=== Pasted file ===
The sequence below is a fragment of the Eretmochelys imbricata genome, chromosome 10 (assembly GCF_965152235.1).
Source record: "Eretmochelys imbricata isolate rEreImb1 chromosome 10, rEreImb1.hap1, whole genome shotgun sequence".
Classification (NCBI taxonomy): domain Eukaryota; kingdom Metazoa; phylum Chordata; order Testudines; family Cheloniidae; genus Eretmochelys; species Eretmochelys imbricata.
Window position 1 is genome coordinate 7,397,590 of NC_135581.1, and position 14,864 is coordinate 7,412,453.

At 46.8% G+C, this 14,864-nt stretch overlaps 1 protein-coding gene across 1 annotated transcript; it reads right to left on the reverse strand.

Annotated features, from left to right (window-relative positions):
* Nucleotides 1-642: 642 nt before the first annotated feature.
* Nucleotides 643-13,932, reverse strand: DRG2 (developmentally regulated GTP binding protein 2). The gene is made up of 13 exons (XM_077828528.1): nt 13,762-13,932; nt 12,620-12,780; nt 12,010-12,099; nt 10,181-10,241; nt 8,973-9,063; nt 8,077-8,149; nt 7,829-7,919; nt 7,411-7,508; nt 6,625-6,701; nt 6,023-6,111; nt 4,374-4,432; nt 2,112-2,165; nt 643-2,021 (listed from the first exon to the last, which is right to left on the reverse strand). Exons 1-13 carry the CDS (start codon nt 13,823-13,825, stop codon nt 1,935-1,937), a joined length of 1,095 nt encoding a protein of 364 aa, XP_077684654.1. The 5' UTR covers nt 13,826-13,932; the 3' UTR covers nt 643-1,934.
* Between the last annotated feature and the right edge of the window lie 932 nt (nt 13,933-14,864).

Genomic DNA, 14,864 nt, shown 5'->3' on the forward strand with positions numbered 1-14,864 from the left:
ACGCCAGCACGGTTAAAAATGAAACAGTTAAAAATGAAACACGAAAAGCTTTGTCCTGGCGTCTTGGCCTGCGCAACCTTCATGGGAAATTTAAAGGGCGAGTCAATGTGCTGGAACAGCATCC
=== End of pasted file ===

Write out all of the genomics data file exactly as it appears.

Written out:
The sequence below is a fragment of the Eretmochelys imbricata genome, chromosome 10 (assembly GCF_965152235.1).
Source record: "Eretmochelys imbricata isolate rEreImb1 chromosome 10, rEreImb1.hap1, whole genome shotgun sequence".
Classification (NCBI taxonomy): domain Eukaryota; kingdom Metazoa; phylum Chordata; order Testudines; family Cheloniidae; genus Eretmochelys; species Eretmochelys imbricata.
Window position 1 is genome coordinate 7,397,590 of NC_135581.1, and position 14,864 is coordinate 7,412,453.

At 46.8% G+C, this 14,864-nt stretch overlaps 1 protein-coding gene across 1 annotated transcript; it reads right to left on the reverse strand.

Annotated features, from left to right (window-relative positions):
* Nucleotides 1-642: 642 nt before the first annotated feature.
* Nucleotides 643-13,932, reverse strand: DRG2 (developmentally regulated GTP binding protein 2). The gene is made up of 13 exons (XM_077828528.1): nt 13,762-13,932; nt 12,620-12,780; nt 12,010-12,099; nt 10,181-10,241; nt 8,973-9,063; nt 8,077-8,149; nt 7,829-7,919; nt 7,411-7,508; nt 6,625-6,701; nt 6,023-6,111; nt 4,374-4,432; nt 2,112-2,165; nt 643-2,021 (listed from the first exon to the last, which is right to left on the reverse strand). Exons 1-13 carry the CDS (start codon nt 13,823-13,825, stop codon nt 1,935-1,937), a joined length of 1,095 nt encoding a protein of 364 aa, XP_077684654.1. The 5' UTR covers nt 13,826-13,932; the 3' UTR covers nt 643-1,934.
* Between the last annotated feature and the right edge of the window lie 932 nt (nt 13,933-14,864).

Genomic DNA, 14,864 nt, shown 5'->3' on the forward strand with positions numbered 1-14,864 from the left:
ACGCCAGCACGGTTAAAAATGAAACAGTTAAAAATGAAACACGAAAAGCTTTGTCCTGGCGTCTTGGCCTGCGCAACCTTCATGGGAAATTTAAAGGGCGAGTCAATGTGCTGGAACAGCATCC